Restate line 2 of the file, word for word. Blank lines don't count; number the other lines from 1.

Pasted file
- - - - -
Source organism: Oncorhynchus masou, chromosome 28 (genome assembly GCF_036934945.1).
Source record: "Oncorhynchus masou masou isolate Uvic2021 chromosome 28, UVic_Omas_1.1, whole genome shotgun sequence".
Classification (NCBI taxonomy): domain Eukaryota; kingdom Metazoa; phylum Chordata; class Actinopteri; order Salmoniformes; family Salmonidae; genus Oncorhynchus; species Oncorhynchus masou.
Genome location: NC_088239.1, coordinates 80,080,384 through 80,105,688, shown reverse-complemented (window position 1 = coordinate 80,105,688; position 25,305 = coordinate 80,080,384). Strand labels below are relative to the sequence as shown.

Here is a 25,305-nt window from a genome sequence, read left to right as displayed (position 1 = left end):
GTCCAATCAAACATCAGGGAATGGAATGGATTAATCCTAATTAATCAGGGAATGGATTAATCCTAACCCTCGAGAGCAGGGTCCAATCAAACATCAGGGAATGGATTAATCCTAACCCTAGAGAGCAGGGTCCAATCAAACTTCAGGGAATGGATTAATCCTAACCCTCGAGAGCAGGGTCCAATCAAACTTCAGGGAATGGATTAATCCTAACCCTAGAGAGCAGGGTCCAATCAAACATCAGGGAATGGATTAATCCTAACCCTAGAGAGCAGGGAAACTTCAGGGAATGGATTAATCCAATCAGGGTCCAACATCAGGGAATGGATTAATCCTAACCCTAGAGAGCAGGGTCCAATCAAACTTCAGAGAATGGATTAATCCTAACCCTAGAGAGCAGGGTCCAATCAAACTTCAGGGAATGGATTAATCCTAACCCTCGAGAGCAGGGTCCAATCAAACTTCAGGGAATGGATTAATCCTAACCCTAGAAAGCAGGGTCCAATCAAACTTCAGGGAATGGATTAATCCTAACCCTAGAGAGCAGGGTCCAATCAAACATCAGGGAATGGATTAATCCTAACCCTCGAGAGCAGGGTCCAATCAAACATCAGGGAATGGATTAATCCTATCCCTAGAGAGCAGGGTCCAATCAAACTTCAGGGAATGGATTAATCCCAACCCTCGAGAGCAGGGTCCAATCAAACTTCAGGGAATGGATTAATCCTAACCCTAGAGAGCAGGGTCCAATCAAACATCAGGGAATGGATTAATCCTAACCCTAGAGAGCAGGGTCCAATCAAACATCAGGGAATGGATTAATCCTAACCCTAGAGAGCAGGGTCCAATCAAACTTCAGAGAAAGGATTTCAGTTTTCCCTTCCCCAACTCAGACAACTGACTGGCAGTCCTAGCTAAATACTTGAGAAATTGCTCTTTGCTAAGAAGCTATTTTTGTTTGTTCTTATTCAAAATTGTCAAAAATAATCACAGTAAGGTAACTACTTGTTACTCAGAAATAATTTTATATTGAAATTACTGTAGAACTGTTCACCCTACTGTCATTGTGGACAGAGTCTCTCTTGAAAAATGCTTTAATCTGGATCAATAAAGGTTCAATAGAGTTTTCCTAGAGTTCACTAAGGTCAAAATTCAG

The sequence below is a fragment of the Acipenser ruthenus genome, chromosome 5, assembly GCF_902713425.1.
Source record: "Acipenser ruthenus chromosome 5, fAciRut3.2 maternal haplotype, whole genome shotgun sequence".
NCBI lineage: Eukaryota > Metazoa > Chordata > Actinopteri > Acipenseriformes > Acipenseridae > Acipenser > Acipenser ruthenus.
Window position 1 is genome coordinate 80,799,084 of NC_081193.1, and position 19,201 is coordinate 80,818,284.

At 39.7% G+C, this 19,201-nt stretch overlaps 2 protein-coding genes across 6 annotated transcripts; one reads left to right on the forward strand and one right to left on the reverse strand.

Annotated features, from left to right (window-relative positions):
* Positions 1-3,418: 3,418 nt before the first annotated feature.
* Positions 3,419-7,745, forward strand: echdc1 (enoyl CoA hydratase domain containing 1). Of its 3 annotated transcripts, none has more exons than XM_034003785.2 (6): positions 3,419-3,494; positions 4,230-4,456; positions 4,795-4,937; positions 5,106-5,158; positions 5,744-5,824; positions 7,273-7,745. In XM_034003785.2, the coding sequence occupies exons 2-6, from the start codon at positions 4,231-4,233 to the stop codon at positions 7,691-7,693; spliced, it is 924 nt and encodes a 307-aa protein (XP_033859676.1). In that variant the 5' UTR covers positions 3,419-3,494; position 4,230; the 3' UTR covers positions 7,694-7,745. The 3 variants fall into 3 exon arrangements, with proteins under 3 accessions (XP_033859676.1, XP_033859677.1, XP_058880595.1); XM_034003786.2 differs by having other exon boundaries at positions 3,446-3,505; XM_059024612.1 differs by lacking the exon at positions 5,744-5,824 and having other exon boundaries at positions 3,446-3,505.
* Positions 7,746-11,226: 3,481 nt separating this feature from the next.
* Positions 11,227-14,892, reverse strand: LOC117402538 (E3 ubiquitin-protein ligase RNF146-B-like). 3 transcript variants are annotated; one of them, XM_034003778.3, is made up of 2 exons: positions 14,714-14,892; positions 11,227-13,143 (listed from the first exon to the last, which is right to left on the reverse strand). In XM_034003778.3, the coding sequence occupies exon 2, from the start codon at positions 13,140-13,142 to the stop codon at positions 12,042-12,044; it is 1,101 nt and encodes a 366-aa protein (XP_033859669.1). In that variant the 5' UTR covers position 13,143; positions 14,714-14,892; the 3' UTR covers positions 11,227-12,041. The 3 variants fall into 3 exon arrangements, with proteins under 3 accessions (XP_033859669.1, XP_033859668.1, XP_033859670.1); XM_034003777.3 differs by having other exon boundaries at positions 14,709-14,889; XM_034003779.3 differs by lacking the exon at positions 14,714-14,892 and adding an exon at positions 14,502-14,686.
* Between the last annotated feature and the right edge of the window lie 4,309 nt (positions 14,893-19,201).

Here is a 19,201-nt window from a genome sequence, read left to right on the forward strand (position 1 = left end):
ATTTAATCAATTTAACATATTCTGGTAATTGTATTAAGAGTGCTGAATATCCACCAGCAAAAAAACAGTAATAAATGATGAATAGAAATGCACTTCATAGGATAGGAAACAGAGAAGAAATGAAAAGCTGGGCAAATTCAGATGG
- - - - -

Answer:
Source record: "Oncorhynchus masou masou isolate Uvic2021 chromosome 28, UVic_Omas_1.1, whole genome shotgun sequence".